Success of Vietnam’s response to COVID-19 through eyes of Vietnamese social scientists
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|The initial success of Vietnam’s response to COVID-19 spurred a study by group of social scientists. Photo: RMIT|
The resulting article, titled “Policy Response, Social Media and Science Journalism for the Sustainability of the Public Health System Amid the COVID-19 Outbreak: The Vietnam Lessons”, first appeared in the Sustainability journal published by MDPI in early April, announced RMIT University Vietnam.
The study focused on the Vietnamese government’s response in terms of public health measures and policy implementation, as well as the mobilization of citizens to help contain the disease.
As of 20 April 2020, COVID-19 has resulted in 268 confirmed cases but no deaths in the Southeast Asian country.
|No dead case of COVID-19 was reported in Vietnam. Photo: Screenshot from the study|
“This study is among the first attempts of Vietnamese social scientists to share lessons from Vietnam, which have proven to be prompt and effective to date in the combat against COVID-19,” said Ms. Pham Thanh Hang, a lecturer at Hanoi University and a doctoral student at RMIT University. She is the corresponding author of the article in cooperation with 10 other researchers of a number of academic institutions and research centers from Vietnam, France, and Belgium.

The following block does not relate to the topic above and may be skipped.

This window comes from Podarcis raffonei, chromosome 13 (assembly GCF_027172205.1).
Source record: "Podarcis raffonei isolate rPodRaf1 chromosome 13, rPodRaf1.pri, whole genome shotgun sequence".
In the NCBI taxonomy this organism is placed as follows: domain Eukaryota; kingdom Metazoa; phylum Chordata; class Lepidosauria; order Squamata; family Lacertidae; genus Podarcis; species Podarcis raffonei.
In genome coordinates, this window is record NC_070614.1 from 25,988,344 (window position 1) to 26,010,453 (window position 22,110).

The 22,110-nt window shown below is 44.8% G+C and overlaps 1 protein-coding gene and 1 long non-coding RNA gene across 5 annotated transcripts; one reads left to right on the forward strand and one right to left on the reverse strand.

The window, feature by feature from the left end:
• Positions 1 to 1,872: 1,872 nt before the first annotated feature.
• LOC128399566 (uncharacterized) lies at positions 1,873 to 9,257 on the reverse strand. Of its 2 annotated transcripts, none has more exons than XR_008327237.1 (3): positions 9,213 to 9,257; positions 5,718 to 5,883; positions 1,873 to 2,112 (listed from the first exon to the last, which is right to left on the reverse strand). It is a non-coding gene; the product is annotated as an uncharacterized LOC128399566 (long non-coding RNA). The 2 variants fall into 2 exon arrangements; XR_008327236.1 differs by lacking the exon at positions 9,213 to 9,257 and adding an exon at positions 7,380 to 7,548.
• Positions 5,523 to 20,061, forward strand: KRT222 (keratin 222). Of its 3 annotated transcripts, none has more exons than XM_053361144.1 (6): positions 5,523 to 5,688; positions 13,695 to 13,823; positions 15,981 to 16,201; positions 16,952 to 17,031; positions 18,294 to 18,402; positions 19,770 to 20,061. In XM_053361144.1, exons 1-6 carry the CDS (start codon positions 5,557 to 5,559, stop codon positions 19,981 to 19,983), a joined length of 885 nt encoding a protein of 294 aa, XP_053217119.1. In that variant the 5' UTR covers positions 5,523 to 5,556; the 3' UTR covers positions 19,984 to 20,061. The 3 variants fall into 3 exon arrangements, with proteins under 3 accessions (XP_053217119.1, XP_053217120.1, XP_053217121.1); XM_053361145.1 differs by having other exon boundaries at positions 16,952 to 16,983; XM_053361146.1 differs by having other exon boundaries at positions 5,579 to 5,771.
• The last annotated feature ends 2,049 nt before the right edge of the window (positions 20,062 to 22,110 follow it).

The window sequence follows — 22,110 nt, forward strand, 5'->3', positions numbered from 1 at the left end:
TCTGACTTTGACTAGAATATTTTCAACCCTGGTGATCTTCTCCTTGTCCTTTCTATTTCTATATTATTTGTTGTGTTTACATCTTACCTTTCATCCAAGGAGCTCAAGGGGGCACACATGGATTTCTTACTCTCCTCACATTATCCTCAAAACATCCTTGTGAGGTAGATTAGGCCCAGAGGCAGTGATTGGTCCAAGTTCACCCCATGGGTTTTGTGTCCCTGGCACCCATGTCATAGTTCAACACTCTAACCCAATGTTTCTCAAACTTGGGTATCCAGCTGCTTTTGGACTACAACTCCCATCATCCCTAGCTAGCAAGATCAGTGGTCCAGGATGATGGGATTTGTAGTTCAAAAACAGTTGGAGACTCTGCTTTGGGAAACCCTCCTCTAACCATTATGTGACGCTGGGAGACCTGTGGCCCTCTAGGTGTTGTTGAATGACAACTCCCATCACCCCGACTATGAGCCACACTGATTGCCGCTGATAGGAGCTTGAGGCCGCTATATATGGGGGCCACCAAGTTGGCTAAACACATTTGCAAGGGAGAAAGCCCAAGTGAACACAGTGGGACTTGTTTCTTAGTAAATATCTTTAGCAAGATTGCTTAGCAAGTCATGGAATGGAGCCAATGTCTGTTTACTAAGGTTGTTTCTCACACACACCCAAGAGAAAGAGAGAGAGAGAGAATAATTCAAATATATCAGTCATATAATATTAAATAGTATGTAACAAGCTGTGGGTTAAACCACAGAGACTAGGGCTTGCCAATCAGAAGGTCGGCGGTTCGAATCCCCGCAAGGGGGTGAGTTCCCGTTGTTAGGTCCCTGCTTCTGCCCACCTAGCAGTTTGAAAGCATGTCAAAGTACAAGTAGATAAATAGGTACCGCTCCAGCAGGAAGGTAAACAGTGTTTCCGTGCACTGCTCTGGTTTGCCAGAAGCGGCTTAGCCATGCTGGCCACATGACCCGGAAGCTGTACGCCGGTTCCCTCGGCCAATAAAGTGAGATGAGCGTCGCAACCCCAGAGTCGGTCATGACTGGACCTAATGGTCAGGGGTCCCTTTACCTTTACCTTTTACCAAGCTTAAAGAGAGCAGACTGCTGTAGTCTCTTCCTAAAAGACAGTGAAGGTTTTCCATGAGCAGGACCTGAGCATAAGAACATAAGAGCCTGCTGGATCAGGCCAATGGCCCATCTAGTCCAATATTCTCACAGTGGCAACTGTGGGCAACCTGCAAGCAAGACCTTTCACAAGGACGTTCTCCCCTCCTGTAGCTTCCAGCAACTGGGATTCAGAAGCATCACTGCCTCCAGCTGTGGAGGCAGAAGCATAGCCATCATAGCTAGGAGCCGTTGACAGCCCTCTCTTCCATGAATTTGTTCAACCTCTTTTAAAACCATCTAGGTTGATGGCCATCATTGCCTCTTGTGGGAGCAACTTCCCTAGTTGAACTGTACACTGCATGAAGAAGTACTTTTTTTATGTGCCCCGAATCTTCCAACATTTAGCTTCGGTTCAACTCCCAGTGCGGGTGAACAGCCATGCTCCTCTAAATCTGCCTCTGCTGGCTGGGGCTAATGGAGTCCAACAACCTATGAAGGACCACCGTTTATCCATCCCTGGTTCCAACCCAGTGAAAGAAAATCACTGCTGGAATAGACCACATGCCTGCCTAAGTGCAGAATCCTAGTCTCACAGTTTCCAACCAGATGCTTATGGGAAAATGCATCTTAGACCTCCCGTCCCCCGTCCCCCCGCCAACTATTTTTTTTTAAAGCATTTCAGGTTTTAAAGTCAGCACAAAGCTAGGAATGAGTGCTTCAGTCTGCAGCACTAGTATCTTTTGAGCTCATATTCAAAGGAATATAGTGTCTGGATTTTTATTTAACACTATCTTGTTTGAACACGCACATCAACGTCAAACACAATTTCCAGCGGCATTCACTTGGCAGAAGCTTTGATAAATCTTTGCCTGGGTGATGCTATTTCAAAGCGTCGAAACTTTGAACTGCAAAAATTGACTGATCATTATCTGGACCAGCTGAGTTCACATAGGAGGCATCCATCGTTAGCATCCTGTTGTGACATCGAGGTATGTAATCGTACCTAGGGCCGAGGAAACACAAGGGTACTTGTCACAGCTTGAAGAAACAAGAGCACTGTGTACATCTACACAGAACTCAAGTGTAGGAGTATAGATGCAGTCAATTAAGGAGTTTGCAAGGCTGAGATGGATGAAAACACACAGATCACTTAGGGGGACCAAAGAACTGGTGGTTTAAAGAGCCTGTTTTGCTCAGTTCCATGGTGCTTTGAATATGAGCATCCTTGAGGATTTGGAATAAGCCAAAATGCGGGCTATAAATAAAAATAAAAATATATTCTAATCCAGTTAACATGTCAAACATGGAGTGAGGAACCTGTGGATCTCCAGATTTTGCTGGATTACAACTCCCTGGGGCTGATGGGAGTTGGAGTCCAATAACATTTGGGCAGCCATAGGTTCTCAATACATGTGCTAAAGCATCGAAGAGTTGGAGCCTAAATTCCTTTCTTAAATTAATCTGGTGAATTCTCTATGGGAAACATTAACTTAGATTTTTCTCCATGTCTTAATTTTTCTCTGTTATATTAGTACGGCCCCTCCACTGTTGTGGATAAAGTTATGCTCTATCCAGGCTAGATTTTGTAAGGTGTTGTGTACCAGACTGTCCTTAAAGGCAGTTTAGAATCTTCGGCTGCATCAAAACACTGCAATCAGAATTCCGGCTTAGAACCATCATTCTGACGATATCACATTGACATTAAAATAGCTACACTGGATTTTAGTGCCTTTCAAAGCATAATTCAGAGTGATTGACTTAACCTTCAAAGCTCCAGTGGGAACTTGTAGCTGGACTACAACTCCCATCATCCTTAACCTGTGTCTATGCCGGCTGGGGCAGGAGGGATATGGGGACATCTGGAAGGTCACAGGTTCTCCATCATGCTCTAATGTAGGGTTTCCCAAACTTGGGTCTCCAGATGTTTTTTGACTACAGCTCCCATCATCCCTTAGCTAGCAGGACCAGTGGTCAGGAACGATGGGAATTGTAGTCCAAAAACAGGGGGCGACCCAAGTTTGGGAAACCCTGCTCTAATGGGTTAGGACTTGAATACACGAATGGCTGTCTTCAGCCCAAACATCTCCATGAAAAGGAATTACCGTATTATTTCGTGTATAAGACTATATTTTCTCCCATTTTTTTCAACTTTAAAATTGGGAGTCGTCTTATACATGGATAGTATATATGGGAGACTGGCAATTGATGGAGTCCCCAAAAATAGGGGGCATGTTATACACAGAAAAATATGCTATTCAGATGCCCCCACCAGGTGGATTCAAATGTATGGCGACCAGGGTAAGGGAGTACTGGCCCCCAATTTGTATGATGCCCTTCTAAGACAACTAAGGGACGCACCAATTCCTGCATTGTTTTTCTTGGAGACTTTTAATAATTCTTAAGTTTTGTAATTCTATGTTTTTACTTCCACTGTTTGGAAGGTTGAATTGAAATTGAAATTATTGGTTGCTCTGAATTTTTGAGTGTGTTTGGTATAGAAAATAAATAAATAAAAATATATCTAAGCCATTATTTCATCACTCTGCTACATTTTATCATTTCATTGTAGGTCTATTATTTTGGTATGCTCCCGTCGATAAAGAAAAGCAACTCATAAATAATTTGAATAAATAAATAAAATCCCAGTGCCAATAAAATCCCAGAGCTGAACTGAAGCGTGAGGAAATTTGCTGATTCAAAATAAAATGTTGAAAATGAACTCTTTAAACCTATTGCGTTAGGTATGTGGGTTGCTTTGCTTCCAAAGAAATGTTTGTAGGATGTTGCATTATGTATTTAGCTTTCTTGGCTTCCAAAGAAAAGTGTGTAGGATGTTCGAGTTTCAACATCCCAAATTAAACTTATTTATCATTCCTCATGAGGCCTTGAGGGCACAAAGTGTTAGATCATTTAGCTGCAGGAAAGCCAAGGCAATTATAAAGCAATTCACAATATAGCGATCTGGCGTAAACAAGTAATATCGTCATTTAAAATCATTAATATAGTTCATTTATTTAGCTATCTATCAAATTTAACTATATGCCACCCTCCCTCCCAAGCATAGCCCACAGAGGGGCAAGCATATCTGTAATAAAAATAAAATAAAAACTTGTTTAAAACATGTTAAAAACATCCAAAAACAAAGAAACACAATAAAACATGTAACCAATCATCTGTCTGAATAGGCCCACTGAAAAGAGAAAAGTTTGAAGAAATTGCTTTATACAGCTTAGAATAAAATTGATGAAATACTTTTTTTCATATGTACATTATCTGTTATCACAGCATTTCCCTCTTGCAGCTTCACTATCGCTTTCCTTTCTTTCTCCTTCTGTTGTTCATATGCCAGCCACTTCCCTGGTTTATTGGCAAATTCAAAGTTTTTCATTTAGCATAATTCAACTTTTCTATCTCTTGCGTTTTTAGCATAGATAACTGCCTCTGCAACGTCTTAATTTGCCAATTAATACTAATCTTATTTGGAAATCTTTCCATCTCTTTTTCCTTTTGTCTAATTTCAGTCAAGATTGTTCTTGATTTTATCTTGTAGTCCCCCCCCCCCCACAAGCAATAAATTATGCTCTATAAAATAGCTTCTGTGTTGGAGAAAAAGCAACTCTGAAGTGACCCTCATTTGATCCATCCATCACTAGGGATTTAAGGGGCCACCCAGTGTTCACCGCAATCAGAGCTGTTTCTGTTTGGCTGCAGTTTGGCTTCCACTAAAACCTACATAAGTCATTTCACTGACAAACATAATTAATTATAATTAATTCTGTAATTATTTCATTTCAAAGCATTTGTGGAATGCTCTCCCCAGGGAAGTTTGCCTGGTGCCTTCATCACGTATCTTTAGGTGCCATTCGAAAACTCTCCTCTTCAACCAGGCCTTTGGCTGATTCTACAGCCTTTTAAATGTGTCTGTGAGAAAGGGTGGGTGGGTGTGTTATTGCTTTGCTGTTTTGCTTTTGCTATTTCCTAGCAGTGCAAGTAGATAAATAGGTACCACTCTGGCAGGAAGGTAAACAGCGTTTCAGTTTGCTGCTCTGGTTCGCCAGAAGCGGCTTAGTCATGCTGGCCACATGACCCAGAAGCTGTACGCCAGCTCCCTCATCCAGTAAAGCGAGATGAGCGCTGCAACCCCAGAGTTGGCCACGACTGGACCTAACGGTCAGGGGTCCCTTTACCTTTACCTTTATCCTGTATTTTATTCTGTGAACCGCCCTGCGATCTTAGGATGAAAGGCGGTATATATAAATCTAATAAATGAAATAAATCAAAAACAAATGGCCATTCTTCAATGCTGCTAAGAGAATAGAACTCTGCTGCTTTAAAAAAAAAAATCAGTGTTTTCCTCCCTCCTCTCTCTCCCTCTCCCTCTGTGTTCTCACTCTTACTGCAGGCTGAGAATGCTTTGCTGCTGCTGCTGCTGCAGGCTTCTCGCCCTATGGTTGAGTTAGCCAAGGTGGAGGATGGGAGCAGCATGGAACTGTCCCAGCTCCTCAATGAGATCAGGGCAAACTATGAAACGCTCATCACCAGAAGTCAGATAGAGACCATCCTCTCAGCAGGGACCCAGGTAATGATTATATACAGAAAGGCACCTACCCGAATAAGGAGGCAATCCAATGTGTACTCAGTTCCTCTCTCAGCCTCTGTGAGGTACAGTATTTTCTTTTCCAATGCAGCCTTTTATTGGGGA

The research team developed a web crawl engine and used it to scan and collect online news related to COVID-19 in Vietnam. The scan was run between the beginning of January and 4 April 2020, and yielded a dataset of 14,952 news items.
The findings shed light on how Vietnam, despite having an under-resourced healthcare system, has shown readiness to combat the emerging pandemic since the earliest days.
|Online news related to COVID-19 in Vietnam were collected and analyzed. Photo: RMIT|
Dr. Vuong Quan Hoang, the Director of the Centre for Interdisciplinary Social Research at Phenikaa University, Hanoi, and lead researcher in this project, said it is likely that the Vietnamese government learned from its experience with the SARS epidemic in 2003.
“Vietnam was the first country to control SARS effectively. So this time with COVID-19, they took drastic measures from the early stage of the disease, such as strict screening of inbound travelers and government-run quarantine of suspected virus carriers,” Dr. Hoang said to RMIT's newsletter.
The research group thinks that Vietnam’s response to COVID-19, which has been a combination of political readiness, timely communication, and scientific journalism, may offer valuable lessons to other countries.
“There has been an emphasis on raising citizens’ awareness of disease prevention without spreading panic, via fostering genuine cooperation between government, civil society, and private individuals,” Ms Hang said.
|A farmer rides a bicycle past a poster warning about the coronavirus disease outbreak in Hanoi. Photo: Reuters|
According to the research group, this is “not only relevant to the concurrent fight against the COVID-19 pandemic but also the overall responses to a public health crisis”.
The researchers expected the dataset to keep growing over time, presenting them with new opportunities to extract deeper and more valuable insights. This may also contribute to the global efforts in the COVID-19 combat and help reduce costs as well as enhance the value of science.
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